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Report: ACC finalizing moving tournament to Barclays Center

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One of the most interesting story lines stemming from the wave of conference realignment over the last three or four years has been the location of the ACC tournament.

It’s currently being held in Greensboro, N.C. In 2016, it will be held at the Verizon Center in Washington, D.C. But the goal has always seemed to be to get the event to New York City.

Madison Square Garden is not an option, as the Big East re-upped their deal through 2026, but according to a report from Pete Thamel of SI.com, the ACC is likely headed to the Barclays Center in 2017, the first year the conference is not committed to a venue for their tournament.

The league wants a two-year deal from the arena, but there’s a major stumbling block: the Atlantic 10 currently holds their tournament at Barclays, and they are signed through 2017.

While the heart and soul of the ACC is in North Carolina, the addition of Syracuse, Pitt and Notre Dame to Boston College — and with Louisville joining the league next season — there’s a northern, and old Big East, presence in the league. Throw in the alumni base for Duke, North Carolina and Virginia in the New York-area and the dearth of media and television exposure that comes with the Big Apple, and there it’s pretty clear why there has always been interest from the conference in shuffling north.

ESPN’s Andy Katz followed up on Thamel’s report on Friday morning. According to Katz, the A-10 would not shorten its deal with Barclays, but the league would be open to negotiating with the ACC — or the Big Ten — to share the venue during Championship Week. For that to happen, the A-10 would need some kind of scheduling agreement between the two conferences.

Katz also noted that the Big Ten is considering an east coast rotation for their conference tournament, and that the A-10 was looking at Philly and D.C. for their tournament after 2018.

VIDEO: Kentucky’s ‘Dancing Guy’ has scary fall while carrying girl

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Kentucky’s ‘Dancing Guy’ has turned into a fan favorite at Rupp Arena.

Every home game, during one of the TV timeouts in the second half, ‘Mony Mony’ will come on, Dancing Guy will hop into the aisle and he’ll break it down like only a middle-aged white guy from Kentucky can.

As you can see, it didn’t quite go all that well for Dancing Guy on Tuesday night, as he tried to do a rail slide while holding a young, female fan and completely ate it.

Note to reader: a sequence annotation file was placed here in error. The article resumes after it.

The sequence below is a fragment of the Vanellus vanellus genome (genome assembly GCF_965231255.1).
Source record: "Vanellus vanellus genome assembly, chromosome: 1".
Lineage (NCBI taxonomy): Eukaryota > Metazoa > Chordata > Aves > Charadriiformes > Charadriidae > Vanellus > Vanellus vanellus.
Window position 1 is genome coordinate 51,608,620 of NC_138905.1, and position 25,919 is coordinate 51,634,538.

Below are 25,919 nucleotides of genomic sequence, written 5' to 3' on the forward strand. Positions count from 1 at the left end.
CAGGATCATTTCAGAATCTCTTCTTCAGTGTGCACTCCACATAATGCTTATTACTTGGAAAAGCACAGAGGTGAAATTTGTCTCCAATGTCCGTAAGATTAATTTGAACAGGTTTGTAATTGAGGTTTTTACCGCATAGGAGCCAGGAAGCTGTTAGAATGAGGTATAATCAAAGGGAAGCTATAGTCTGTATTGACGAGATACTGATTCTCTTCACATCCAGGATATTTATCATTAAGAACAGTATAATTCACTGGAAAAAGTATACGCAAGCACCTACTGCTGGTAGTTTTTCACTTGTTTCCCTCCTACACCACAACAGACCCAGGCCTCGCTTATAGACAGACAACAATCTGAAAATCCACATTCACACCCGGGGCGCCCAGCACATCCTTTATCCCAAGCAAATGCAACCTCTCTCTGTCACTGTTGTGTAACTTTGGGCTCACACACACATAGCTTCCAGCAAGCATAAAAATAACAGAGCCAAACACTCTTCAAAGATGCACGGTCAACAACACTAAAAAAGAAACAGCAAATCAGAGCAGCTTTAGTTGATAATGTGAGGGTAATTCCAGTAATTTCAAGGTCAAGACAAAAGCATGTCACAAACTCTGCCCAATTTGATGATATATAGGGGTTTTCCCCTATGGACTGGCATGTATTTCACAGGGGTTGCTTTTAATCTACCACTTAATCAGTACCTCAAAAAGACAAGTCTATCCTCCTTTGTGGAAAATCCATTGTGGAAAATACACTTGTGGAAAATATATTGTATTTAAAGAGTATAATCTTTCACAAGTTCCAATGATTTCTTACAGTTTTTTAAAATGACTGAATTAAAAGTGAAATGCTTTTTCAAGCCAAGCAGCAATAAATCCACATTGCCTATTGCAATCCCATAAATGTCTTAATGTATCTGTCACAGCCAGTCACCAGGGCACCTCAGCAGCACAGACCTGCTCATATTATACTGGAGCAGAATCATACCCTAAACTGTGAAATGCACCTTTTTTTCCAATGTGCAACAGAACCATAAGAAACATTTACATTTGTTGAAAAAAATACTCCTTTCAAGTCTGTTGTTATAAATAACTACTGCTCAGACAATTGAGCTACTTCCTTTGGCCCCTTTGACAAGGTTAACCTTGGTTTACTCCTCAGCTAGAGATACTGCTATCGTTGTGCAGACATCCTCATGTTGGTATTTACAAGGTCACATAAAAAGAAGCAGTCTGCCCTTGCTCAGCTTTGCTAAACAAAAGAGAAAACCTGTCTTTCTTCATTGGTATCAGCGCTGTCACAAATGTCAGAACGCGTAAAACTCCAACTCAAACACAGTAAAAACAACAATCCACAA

Here’s another angle of the fall:

It looks much scarier that it actually was, as all reports indicate that everyone made it through the fall healthy.

No. 5 Xavier stumbles at Creighton, lose 70-54

Creighton's Cole Huff (13) and Toby Hegner, left, guard Xavier's Jalen Reynolds (1) during the first half of an NCAA college basketball game in Omaha, Neb., Tuesday, Feb. 9, 2016. (AP Photo/Nati Harnik)
(AP Photo/Nati Harnik)
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Mo Watson went for a career-high 32 points, seven boards and five assists as Creighton jumped out to an early 21-4 lead and never looked back, beating No. 5 Xavier, 70-54, in Omaha on Tuesday night.

 

It was a massive win for the Bluejays, who still have an outside shot at earning an at-large bid this season. (We wrote all about that here.)

As well as Creighton played, the bigger story here may actually be Xavier, who lost for just the third time this season; they had been the only top ten team with just two losses to their name.

The issue for the Musketeers tonight was two-fold, but they both are a symptom of what could be an issue down the road for this team: Xavier doesn’t really have a true point guard.

They certainly didn’t have anyone to stop Watson. By the second half, they had essentially asked Reynolds, who was playing the middle of their 1-3-1 zone to matchup with Watson. It was weird but was actually somewhat effective.

The Musketeers also started out ice cold from the floor, missing 11 of their first 13 shots, and those misses led to leak outs from Bluejays, who got layups and open threes in transition to build that 17 point lead. Once Xavier got behind, it turned into scramble mode for Xavier. They forced shots early in the clock and didn’t start pounding the ball into the paint until it was too late. What they needed was someone to be able to settle things, to ensure that offensive would get initiated and sets would get executed when they were able to get the lead down to single digits.

That 1-for-19 shooting performance from beyond the arc certainly didn’t help matters, and neither did the fact that they got just nine field goals all game from players not named James Farr or Jalen Reynolds. The most frustrating part for head coach Chris Mack? They had good shots. It wasn’t like Creighton took away everything that Xavier wanted to do.

The kids just had one of those nights where nothing went down.

Those happen.

And when you combine them with a total inability to contain the opposing team’s point guard, what you get is a 16 point loss on the road against a team that was desperate to get a good win.